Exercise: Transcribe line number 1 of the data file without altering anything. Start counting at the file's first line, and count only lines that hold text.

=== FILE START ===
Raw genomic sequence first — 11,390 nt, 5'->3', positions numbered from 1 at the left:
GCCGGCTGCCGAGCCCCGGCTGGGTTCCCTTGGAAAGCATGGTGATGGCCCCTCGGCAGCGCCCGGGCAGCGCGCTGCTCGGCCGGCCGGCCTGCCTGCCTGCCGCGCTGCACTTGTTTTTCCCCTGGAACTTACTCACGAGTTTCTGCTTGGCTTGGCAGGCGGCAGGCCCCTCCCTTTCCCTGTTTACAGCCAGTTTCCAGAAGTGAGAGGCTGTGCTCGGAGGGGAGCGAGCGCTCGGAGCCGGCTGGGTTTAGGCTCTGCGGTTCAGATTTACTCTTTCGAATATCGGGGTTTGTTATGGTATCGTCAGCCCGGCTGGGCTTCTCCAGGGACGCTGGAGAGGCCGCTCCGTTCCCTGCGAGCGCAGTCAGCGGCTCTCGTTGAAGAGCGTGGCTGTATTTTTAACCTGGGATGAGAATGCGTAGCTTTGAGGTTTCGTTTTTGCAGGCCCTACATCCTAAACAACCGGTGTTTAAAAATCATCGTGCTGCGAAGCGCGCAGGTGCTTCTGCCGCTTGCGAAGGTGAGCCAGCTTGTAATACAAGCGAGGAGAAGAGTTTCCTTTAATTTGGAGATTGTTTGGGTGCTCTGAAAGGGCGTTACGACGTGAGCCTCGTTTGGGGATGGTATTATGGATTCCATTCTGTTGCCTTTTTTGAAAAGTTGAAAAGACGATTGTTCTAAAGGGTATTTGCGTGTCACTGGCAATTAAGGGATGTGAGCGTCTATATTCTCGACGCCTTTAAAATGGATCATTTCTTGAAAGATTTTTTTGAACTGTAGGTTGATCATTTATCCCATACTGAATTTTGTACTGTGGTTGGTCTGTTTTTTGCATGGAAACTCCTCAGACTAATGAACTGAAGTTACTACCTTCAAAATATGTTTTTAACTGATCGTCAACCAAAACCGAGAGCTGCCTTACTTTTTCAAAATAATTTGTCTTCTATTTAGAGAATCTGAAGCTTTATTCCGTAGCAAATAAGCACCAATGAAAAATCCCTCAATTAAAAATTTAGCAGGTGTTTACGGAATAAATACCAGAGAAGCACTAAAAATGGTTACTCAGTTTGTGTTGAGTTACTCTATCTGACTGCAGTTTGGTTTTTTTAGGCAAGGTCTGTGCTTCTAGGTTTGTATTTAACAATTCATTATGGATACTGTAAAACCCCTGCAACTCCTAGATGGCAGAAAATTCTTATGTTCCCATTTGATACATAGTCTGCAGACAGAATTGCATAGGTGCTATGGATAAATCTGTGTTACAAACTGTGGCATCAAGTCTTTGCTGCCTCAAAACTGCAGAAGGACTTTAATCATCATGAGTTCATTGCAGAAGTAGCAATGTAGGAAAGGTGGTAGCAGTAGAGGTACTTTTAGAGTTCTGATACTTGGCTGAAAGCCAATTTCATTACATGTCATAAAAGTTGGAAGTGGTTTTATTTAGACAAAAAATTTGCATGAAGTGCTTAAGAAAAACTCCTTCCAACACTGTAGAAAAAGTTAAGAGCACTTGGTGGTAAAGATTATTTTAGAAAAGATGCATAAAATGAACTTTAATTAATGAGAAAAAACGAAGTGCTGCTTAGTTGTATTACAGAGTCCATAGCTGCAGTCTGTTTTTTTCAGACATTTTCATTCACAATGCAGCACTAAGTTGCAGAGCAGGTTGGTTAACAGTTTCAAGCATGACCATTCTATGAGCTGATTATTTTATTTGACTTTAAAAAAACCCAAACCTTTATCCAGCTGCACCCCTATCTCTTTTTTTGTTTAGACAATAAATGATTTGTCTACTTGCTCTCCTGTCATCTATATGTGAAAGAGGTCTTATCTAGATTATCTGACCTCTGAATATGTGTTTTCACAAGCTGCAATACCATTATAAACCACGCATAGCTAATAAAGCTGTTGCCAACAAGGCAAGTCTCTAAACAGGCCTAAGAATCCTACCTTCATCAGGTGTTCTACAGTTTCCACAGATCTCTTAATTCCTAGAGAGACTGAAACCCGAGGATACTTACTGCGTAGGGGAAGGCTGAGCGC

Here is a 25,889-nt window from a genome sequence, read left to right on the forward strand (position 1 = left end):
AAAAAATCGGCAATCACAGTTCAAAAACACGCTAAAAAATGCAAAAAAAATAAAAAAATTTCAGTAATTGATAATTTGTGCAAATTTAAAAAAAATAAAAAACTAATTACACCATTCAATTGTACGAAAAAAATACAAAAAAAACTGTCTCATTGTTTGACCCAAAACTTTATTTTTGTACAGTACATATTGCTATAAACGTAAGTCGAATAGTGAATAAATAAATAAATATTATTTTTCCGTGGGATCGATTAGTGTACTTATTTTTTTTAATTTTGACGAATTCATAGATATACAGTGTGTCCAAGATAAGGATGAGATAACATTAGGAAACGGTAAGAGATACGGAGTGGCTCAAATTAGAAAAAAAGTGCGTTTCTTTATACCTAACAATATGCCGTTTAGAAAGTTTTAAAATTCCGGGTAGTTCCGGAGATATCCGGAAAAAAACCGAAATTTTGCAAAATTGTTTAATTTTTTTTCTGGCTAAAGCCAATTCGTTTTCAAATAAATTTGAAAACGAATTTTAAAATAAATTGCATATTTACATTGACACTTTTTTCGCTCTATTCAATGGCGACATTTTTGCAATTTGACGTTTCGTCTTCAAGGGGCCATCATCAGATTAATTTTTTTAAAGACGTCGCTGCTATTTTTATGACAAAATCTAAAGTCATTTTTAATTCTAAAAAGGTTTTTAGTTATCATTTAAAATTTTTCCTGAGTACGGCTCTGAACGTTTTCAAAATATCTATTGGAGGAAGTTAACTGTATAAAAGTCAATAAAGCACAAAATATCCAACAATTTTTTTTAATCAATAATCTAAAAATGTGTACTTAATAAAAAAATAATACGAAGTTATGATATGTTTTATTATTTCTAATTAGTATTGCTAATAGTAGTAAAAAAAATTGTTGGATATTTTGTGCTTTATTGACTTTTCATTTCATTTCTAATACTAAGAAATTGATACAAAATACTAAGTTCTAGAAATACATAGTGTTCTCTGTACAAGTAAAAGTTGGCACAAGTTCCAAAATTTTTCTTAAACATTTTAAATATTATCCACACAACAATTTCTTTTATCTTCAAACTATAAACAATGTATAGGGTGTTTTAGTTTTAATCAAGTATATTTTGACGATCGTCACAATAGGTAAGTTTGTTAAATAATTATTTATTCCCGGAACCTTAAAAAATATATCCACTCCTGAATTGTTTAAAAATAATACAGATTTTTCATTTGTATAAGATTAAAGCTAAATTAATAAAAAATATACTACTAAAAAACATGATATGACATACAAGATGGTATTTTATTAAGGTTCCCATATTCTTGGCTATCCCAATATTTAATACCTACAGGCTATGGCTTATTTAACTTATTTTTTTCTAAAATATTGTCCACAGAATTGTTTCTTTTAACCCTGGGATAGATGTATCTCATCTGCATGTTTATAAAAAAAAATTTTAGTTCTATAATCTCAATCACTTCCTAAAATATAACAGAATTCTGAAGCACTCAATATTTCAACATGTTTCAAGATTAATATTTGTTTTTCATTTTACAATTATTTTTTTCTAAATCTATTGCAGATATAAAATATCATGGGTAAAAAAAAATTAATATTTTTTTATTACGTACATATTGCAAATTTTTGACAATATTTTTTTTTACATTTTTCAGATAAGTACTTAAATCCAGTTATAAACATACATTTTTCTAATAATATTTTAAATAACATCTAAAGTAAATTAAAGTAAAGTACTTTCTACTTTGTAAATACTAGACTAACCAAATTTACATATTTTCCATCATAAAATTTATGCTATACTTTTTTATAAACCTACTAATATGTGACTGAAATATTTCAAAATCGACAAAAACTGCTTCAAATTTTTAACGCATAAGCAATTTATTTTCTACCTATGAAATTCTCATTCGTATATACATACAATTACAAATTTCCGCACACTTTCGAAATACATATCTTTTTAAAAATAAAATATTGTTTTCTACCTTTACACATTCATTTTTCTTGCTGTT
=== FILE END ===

Raw genomic sequence first — 11,390 nt, 5'->3', positions numbered from 1 at the left: